Three Commonly Used Sleep Aids

There are many tips you can try if you are having trouble falling or staying asleep: exercise daily, stick with the same sleep routine, avoid alcohol or heavy meals in the evening, etc. If these tricks do not help you get the sleep you need, there are some sleep aids that can assist:


This is typically sold in the form of tea or topical ointment and is widely available. It is considered safe with typically no side effects, although should be avoided if you are pregnant or nursing.


You can find melatonin supplements in most drugstores. Its effects are usually mild, but it may help you fall asleep faster or recover from jet lag. Side effects can include headache and daytime sleepiness.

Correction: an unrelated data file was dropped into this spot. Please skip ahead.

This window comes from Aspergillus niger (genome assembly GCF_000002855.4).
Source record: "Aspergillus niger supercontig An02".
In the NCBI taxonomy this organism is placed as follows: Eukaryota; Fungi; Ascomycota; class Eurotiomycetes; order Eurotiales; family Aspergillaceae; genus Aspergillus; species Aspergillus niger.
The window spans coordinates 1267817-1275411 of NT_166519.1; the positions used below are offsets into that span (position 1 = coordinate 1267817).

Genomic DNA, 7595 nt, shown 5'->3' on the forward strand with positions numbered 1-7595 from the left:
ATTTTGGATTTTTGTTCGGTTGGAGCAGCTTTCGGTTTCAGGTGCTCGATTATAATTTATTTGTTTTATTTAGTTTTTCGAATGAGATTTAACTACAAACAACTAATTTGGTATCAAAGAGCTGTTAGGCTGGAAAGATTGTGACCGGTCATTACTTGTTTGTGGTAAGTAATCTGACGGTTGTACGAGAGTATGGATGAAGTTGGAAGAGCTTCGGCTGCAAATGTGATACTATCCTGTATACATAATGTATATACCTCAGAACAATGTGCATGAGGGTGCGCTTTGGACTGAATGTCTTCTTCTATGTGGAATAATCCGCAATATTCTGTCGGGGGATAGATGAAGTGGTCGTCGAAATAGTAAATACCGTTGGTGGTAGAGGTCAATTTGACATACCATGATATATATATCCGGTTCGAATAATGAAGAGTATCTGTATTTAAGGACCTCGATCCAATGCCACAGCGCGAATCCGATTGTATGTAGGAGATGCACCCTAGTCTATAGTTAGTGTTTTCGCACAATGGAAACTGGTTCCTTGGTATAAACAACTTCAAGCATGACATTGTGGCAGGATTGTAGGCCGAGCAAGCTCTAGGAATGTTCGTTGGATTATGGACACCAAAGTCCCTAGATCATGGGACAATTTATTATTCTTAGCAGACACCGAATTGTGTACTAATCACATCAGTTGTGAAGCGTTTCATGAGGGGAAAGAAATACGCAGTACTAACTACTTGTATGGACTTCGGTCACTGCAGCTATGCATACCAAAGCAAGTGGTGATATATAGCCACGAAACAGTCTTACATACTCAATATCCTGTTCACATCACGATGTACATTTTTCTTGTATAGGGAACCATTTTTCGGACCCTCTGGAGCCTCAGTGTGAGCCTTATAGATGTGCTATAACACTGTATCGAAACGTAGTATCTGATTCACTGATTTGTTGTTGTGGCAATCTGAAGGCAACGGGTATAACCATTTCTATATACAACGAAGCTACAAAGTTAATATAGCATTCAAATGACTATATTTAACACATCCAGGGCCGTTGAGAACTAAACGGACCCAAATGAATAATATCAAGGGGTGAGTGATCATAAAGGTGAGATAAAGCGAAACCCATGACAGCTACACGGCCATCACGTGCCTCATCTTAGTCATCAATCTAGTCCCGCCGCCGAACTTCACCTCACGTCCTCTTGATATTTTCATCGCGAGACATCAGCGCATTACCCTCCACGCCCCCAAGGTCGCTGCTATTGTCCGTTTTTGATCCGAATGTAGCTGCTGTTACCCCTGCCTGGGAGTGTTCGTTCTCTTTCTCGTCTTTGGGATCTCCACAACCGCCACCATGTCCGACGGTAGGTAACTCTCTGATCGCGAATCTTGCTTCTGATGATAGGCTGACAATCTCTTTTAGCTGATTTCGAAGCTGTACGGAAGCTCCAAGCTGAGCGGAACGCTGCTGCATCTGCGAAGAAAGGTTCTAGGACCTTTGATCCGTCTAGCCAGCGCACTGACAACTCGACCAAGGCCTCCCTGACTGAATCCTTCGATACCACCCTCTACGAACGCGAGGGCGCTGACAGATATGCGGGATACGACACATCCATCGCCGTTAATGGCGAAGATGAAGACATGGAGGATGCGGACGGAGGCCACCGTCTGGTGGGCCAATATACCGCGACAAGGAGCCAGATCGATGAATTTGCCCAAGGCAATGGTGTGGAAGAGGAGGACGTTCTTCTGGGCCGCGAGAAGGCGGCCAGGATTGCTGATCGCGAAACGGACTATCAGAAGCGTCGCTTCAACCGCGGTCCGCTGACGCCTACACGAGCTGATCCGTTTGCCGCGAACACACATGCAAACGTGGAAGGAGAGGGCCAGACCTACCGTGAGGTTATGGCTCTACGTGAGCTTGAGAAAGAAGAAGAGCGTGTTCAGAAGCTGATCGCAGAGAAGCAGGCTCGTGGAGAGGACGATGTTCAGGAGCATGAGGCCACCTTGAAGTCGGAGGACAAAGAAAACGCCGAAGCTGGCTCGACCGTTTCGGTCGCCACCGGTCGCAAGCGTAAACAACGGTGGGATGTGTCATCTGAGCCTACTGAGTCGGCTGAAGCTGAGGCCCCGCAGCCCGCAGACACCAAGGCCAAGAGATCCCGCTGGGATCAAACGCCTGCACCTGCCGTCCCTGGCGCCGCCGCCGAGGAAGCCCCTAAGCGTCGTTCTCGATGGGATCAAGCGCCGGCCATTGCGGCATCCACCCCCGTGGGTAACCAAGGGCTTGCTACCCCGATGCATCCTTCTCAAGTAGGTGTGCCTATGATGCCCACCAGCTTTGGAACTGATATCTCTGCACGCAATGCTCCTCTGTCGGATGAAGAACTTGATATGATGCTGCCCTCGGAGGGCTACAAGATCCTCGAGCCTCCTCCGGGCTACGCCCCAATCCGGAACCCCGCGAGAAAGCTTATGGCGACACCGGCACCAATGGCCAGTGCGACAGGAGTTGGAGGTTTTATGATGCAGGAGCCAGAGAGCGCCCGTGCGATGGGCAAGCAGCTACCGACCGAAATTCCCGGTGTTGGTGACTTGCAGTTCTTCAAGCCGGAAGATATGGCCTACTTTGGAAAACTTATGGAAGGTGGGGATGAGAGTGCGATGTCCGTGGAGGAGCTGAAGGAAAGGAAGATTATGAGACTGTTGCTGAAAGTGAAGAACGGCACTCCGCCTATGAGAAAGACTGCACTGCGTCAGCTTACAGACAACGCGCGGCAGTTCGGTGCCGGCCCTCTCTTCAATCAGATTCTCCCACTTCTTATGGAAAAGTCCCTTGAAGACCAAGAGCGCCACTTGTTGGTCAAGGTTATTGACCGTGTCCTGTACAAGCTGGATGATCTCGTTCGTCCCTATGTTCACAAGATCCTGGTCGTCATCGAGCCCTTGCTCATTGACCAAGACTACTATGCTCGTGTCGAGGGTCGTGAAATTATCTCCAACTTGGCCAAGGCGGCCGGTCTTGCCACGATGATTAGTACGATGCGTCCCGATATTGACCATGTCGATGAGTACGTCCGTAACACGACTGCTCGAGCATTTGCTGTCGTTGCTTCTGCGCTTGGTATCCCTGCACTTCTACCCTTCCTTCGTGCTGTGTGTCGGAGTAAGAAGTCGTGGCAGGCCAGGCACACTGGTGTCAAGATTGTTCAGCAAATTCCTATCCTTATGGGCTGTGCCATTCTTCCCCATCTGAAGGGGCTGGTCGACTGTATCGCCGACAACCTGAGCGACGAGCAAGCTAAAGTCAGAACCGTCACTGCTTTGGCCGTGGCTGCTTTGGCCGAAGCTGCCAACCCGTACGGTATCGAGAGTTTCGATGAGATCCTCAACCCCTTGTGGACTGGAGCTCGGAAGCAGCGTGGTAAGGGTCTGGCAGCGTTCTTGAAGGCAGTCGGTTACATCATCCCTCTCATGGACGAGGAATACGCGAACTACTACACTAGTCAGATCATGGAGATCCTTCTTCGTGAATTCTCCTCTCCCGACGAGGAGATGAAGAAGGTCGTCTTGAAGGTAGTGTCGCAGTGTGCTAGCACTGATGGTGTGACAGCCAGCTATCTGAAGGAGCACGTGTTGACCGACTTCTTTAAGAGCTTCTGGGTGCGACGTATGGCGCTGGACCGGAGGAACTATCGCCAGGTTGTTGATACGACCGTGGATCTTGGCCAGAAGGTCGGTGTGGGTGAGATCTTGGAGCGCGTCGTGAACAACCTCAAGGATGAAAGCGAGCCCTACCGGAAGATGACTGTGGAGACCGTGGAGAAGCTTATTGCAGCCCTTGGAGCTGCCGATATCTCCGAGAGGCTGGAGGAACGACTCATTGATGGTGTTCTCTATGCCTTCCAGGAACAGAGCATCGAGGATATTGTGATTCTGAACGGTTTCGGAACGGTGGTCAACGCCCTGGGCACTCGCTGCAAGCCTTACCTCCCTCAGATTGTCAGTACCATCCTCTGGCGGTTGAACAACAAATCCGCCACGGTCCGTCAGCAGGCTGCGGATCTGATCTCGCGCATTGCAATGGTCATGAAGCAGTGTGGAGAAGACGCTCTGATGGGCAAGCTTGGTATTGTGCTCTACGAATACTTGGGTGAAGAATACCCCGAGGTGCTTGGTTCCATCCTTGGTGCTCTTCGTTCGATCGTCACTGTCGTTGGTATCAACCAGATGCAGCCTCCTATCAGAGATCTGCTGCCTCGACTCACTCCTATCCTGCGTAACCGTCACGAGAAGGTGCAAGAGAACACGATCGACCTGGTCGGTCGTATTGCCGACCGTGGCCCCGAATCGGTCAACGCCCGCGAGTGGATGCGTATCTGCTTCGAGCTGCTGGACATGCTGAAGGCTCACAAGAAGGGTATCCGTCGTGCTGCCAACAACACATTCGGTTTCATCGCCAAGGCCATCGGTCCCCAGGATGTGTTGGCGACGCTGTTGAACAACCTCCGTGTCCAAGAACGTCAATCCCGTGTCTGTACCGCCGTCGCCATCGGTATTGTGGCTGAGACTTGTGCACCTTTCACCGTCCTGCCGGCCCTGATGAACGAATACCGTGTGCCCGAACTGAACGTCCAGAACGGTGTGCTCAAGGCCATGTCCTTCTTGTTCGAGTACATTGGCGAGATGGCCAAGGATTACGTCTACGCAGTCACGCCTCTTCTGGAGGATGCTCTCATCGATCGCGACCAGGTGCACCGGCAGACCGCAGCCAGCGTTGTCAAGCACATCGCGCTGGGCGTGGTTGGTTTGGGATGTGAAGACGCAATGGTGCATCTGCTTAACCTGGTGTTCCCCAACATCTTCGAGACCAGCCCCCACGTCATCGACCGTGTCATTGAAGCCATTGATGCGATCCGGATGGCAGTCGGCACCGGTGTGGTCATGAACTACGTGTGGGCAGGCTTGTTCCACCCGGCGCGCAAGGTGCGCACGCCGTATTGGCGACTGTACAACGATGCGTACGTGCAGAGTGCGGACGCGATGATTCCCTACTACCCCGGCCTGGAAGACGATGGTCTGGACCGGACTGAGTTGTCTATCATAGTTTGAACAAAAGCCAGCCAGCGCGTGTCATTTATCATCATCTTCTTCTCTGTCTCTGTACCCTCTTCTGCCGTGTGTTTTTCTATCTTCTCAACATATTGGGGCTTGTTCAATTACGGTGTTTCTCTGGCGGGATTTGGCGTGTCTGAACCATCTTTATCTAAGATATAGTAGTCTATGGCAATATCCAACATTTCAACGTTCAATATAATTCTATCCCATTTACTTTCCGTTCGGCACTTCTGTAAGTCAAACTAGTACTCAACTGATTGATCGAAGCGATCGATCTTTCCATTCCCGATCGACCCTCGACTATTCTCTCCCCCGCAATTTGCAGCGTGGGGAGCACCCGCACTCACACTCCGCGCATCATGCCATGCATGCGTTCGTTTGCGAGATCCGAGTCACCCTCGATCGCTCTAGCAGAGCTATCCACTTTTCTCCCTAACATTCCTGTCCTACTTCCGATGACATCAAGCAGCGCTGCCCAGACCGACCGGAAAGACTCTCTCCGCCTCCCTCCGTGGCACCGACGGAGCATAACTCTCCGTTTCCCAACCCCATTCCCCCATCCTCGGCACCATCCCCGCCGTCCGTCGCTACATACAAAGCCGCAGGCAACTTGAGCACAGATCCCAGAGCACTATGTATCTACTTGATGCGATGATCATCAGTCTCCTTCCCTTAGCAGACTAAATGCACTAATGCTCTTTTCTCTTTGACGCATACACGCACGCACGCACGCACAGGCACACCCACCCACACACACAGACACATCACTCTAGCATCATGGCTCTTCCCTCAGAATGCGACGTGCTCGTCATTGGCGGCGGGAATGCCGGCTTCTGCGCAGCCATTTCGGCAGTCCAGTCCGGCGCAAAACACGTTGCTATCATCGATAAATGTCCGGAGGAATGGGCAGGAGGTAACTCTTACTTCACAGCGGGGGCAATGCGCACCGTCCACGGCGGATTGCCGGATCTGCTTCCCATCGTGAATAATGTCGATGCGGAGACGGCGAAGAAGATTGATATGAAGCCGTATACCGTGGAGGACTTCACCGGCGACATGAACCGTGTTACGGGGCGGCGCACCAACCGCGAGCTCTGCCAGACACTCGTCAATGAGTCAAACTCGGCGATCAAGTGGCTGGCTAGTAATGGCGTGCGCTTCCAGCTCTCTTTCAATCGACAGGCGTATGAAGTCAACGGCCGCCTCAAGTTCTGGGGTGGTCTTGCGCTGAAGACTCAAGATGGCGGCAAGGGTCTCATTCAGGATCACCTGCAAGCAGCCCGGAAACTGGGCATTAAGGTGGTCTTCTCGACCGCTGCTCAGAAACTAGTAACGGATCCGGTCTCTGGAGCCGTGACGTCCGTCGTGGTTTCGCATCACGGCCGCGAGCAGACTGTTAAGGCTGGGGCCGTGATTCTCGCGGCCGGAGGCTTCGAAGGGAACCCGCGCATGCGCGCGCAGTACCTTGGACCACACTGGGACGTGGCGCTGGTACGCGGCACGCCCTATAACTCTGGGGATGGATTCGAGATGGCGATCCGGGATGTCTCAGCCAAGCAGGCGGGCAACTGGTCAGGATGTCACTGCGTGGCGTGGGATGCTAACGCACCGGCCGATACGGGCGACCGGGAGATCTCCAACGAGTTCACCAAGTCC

This supplement may help you fall asleep faster or simply improve your quality of sleep. It’s meant to be used short term (4-6 weeks) and can cause a headache or upset stomach.

Before you begin using an over-the-counter sleep aid, seek your doctor’s advice. Since sleep aids are not meant to be a long-term solution, he or she will likely attempt to find the underlying problem with your sleeping patterns or give you advice on what aid would be the best fit for you.